115512-obsessivePassion (from the Ancient Greek verb πάσχω (paskho) meaning to suffer) is a term applied to a very strong feeling about a person or thing. Passion is an intense emotion compelling feeling, enthusiasm, or desire for something. 

Obsession is the domination of one’s thoughts or feelings by a persistent idea, image, desire, etc.; a persistent idea or impulse that continually forces its way into consciousness, often associated with anxiety and mental illness.

Passion and obsession, two words that get intertwined quite often. Are they one in the same? It’s easy to get obsessive about things we’re passionate about. The definitions above show how similar they are. Why does passion have a positive connotation and obsession has a negative one? Is there such a thing as healthy obsession? Do people mask unhealthy obsession with passion? Sure, sometimes. It can be fairly easy to do. I know Iv done it without even knowing it. Then when I do realize I’m obsessed, I use it as a tool. Am I fooling myself? Probably.

For me, it comes down to energy. When I’m passionate about something, I feel more joy discussing it and acting on it. It feels fluid and I don’t feel empty and exhausted later. When I’m obsessed, I usually feel more persistent and the pleasure comes from me knowing I’m doing what I feel I should be doing. Obsession usually involves something I want or something I already have but feel I may lose. Example time! OK, I’m consistently passionate about dogs and public relations. I can go on and on about these topics for hours. When I spend time with my dogs, volunteer with animal rescue groups, give PR advice, complete a full day of work on a campaign…I feel great. Stable and balanced. I can just as easily get obsessive about these things too. My dogs behavior is a reoccurring obsession for me. I can easily get obsessed with a particular PR project I’m working on. In both instances I am demanding perfection, which is usually unattainable. When I’m in this place of obsession, I feel annoyed, drained and sometimes hopeless. No fun. Don’t even get me started on romantic relationships, obsessions favorite playground.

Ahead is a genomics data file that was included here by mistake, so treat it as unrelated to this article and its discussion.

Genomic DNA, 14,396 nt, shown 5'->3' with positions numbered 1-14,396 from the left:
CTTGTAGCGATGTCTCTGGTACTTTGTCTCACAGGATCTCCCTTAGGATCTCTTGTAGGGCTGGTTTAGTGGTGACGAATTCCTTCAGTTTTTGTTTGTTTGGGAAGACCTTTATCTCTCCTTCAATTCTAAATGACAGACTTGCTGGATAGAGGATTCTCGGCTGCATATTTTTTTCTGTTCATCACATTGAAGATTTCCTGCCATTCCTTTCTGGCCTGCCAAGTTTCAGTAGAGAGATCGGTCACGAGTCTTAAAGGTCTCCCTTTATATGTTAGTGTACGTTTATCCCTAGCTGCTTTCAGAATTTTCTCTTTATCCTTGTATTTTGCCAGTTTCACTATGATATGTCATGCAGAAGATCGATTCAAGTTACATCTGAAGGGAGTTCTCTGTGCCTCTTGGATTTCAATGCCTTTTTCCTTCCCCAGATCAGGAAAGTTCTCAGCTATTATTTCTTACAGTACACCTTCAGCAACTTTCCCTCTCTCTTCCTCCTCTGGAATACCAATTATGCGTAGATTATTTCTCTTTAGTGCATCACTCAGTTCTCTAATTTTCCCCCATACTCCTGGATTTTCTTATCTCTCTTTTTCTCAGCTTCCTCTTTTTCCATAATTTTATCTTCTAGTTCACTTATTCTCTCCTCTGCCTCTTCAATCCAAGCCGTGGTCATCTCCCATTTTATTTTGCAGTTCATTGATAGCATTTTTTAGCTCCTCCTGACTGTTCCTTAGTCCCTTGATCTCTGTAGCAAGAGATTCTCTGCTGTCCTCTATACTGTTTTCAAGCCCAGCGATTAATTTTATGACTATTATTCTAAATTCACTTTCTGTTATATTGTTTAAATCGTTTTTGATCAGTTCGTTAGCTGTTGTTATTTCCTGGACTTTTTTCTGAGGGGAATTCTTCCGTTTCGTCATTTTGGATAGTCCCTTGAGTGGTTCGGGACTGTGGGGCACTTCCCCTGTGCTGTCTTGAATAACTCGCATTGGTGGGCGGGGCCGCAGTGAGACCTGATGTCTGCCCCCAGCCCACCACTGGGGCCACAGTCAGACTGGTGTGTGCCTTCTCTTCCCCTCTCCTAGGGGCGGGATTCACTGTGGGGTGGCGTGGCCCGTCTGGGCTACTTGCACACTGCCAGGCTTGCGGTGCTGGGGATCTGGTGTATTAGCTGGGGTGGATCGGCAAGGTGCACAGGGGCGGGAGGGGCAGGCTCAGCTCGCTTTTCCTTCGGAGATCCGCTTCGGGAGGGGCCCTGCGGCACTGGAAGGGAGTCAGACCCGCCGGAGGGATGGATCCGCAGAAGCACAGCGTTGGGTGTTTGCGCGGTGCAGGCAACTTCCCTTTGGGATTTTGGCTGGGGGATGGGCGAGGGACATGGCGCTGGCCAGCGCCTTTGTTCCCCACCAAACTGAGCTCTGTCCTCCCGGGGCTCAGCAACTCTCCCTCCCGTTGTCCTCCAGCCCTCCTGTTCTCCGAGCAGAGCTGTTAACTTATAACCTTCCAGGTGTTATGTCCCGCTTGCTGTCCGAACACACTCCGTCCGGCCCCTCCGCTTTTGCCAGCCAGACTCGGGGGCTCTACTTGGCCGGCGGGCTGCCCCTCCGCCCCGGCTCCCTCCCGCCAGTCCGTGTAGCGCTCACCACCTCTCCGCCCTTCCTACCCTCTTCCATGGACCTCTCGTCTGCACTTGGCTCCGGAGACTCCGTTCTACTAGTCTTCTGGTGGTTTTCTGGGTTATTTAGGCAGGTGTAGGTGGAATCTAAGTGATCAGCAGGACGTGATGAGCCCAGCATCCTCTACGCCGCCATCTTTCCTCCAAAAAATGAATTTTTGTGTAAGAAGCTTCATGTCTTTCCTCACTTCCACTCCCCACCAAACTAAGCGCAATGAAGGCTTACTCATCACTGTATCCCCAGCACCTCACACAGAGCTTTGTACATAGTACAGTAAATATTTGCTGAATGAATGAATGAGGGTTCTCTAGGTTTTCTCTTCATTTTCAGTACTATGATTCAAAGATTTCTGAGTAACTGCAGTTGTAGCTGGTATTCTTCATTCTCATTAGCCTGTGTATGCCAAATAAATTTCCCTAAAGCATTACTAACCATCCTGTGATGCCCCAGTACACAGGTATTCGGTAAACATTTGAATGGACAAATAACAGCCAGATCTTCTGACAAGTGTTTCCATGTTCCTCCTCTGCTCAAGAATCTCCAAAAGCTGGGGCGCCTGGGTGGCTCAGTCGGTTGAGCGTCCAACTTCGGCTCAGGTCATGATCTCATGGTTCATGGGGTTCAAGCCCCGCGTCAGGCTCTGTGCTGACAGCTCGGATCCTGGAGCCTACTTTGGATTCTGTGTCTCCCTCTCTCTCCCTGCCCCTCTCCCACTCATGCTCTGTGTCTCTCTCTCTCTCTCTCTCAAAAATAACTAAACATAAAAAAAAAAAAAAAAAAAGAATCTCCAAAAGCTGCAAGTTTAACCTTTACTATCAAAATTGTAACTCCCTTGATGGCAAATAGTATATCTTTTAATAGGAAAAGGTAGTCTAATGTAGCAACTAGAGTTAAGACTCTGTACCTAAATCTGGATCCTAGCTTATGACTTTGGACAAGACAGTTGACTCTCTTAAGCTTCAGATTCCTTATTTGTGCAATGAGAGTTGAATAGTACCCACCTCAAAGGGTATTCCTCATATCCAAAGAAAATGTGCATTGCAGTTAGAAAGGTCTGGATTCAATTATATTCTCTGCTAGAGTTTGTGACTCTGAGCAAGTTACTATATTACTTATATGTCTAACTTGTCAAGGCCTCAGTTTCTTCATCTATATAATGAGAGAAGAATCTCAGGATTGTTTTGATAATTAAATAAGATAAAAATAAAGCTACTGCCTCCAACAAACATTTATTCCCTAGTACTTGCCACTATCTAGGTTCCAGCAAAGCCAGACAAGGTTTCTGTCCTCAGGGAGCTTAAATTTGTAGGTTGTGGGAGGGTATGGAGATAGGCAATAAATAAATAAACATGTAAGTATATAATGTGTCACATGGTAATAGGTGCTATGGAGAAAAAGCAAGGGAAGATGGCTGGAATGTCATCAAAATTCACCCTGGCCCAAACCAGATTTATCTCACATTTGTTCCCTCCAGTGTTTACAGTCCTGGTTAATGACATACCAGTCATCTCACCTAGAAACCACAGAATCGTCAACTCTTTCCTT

dream-bigSo what do I do about it? I ask for help. Call it God, the Source, Higher Power, Energy, Mother Nature…whatever you wanna call it. I ask something larger than myself for help to see the truth. Sometimes I also ask a trusted friend. Am I being passionate or obsessive? Both? Help me find balance in this particular situation. Getting the obsessive thoughts out of my head makes them lose steam. I also take some contrary action (tips below). Guess what my experience is? It works! Usually not right away, but if I keep at it, keep asking for help and guidance, things work out. Amazing, right? Remember, knowledge is power.

Assignment:

  1. Make a list of 5 (or more) things you feel passionate about
  2. Make a list of 5 (or more) things you know (or have a feeling) you obsess over
  3. Any overlap? Too much obsession?
  4. Try these actions to fight the obsessions that ail you:

– Get physical: take a long walk, jog, swim or whatever physical activity you prefer.

– Clean house: literally, clean your house! This is my favorite…my apartment is spotless when I’m obsessing (clearning clutter is also good feng shui).

– Pump up the jam: listen to some music: turn up your favorite playlist, dance around to change your energy…if you think this is silly, DO IT…it works.

– Creative visualization: think the opposite of your obsession, imagine a happy place and time as if its already happening. For example, your obsessing about being more fit, imagine you are already in the best shape of your life and truly FEEL it. Positive thinking can be powerful, especially when you can really feel it and believe it.

– Identify the fear: since most obsessions are rooted in fear, write down a list of fears related to this obsession. Seeing them in front of you can really help you become more aware and sometimes make you realize how silly and unrealistic it all is.

– Change your routine: many obsessions can become routines for us. Change things up, do something you rarely get to do (visit a museum, take a cooking class, change your driving route to work, visit the library, volunteer, etc).

Ideally these tips will help you snap out of it. Now listen up, I’m no doctor…so if your obsessively washing your hands until the skin is raw or you can’t leave your house without touching the microwave 22 times,  you may want to seek professions help. I know Obsessive-compulsive disorder (OCD) can be a serious thing you don’t want to take lightly. Hopefully your obsessions aren’t this serious and can be combated without any pill popping. I know some obsessions can seem incredibly overwhelming, but becoming aware of them and taking contrary action can make them a whole lot less powerful. Give it a try, what do you have to lose?

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